Why Do Dogs With Brain Tumors Walk in Circles

Adrienne Farricelli

Dogs with brain tumors walk in circles because of the impact the mass has on the dog's brain.

Dogs with brain tumors walk in circles at some point, once the disease progresses and affects the dog's brain. Of course, walking in circles may be due to many different causes in dogs (vestibular disease, poorly functioning liver or kidneys intoxicating the dog's brain) so it's important seeing the vet for an accurate diagnosis.

It's unfortunate though the sure way to diagnose a brain tumor in dogs is through an MRI (magnetic resonance imaging) of the dog's skull which can turn out being quite costly. In general, a dog MRI may cost anywhere between $2,000 to $3,500. A CT scan is another option.

Due to costs, some dog owners decide to take a wait-and-see approach. Although it is not 100 percent definitive, this approach can help rule out vestibular disease which sometimes resolves after a few weeks.

Types of Brain Tumors in Dogs

Brain tumors in dogs may be primary (originating from the brain) or secondary (spreading to the brain from another cancer located in a different body part). Because of this latter possibility, it makes sense to take x-rays or perform an ultrasound to check whether there is any evidence of cancer located elsewhere in the dog's body.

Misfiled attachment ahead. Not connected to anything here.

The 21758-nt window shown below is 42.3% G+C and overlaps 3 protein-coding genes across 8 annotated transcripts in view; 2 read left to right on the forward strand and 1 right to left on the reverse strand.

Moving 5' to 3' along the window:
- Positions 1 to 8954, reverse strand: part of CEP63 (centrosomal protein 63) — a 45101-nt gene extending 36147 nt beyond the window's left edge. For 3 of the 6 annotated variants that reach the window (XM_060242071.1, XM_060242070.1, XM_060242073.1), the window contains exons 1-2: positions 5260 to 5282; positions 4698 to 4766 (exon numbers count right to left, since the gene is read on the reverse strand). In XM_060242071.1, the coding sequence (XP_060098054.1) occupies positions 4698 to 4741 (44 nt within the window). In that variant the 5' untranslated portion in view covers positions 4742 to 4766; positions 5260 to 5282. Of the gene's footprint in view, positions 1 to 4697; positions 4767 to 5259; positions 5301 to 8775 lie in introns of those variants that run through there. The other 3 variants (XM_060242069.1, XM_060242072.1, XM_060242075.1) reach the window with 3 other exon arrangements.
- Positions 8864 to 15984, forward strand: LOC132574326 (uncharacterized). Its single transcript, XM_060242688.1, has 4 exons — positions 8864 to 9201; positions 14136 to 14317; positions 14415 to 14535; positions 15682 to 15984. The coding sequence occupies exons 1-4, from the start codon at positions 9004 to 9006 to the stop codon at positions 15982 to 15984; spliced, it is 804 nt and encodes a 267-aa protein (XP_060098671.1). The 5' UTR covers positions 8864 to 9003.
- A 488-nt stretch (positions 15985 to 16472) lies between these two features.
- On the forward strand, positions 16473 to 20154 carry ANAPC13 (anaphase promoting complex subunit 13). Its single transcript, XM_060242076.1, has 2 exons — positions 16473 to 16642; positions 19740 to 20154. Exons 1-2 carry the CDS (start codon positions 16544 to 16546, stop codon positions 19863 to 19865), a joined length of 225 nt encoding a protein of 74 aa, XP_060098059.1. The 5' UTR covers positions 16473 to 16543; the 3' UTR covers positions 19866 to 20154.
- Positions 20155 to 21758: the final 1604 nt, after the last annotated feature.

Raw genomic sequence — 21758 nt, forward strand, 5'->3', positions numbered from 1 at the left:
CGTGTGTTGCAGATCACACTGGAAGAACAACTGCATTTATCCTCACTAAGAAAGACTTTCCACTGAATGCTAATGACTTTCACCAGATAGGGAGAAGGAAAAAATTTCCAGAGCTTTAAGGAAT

There are many types of brain tumors that may affect dogs. Examples of primary tumors include meninigiomas (the most common) astrocytomas, oligodendrogliomas, choroid plexus tumours, central nervous system (CNS) lymphoma, glioblastomas, histiocytic sarcomas, and ependymomas.

A Matter of Propulsive Circling

Propulsive circling with the dog circling always in the same direction is a potential sign of the presence of a lesion that's occupying space in the dog's brain. Generally, dogs tend to circle towards the side of the brain where the mass is on. Affected dogs may also develop seizures as a result of the mass.

Dogs with brain tumors therefore walk in circles and develop seizures because the presence of the lesion causes swelling and pressure changes within the dog's brain leading to the manifestation of neurological signs.

Helping Affected Dogs

Dogs with brain tumors can be managed in a variety of ways. If feasible, the dog may undergo a delicate surgery performed by a specialist, in this case, a board-certified veterinary surgeon.

Other options include radiation therapy and chemotherapy, which is meant to shrink the tumor and improve clinical signs. Steroids may be also used, and the goal in this case, is to decrease the buildup of fluids and slow down the growth of the tumor.

Photo Credits; Adrienne Farricelli all rights reserved